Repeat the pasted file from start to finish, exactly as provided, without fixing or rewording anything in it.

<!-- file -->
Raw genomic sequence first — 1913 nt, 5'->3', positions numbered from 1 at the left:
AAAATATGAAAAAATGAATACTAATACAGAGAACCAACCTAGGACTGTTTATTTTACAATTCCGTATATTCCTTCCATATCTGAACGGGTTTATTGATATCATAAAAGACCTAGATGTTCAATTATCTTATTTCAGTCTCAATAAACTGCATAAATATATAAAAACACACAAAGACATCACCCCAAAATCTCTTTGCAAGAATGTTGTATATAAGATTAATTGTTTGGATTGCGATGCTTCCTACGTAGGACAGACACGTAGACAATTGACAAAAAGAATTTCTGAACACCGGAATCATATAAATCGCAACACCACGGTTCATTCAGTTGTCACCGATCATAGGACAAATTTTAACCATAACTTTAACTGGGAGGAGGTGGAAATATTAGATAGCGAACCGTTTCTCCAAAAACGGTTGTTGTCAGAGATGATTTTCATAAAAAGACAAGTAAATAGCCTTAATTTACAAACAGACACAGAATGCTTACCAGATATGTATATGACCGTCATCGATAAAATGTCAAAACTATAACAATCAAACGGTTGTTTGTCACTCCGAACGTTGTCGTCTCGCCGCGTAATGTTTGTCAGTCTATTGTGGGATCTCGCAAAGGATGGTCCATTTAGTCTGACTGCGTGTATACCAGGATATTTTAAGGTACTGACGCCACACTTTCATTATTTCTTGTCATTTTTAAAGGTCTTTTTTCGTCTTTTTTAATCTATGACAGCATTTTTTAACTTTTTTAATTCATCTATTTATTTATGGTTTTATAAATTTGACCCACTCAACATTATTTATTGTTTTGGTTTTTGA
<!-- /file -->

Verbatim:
Raw genomic sequence first — 1913 nt, 5'->3', positions numbered from 1 at the left:
AAAATATGAAAAAATGAATACTAATACAGAGAACCAACCTAGGACTGTTTATTTTACAATTCCGTATATTCCTTCCATATCTGAACGGGTTTATTGATATCATAAAAGACCTAGATGTTCAATTATCTTATTTCAGTCTCAATAAACTGCATAAATATATAAAAACACACAAAGACATCACCCCAAAATCTCTTTGCAAGAATGTTGTATATAAGATTAATTGTTTGGATTGCGATGCTTCCTACGTAGGACAGACACGTAGACAATTGACAAAAAGAATTTCTGAACACCGGAATCATATAAATCGCAACACCACGGTTCATTCAGTTGTCACCGATCATAGGACAAATTTTAACCATAACTTTAACTGGGAGGAGGTGGAAATATTAGATAGCGAACCGTTTCTCCAAAAACGGTTGTTGTCAGAGATGATTTTCATAAAAAGACAAGTAAATAGCCTTAATTTACAAACAGACACAGAATGCTTACCAGATATGTATATGACCGTCATCGATAAAATGTCAAAACTATAACAATCAAACGGTTGTTTGTCACTCCGAACGTTGTCGTCTCGCCGCGTAATGTTTGTCAGTCTATTGTGGGATCTCGCAAAGGATGGTCCATTTAGTCTGACTGCGTGTATACCAGGATATTTTAAGGTACTGACGCCACACTTTCATTATTTCTTGTCATTTTTAAAGGTCTTTTTTCGTCTTTTTTAATCTATGACAGCATTTTTTAACTTTTTTAATTCATCTATTTATTTATGGTTTTATAAATTTGACCCACTCAACATTATTTATTGTTTTGGTTTTTGA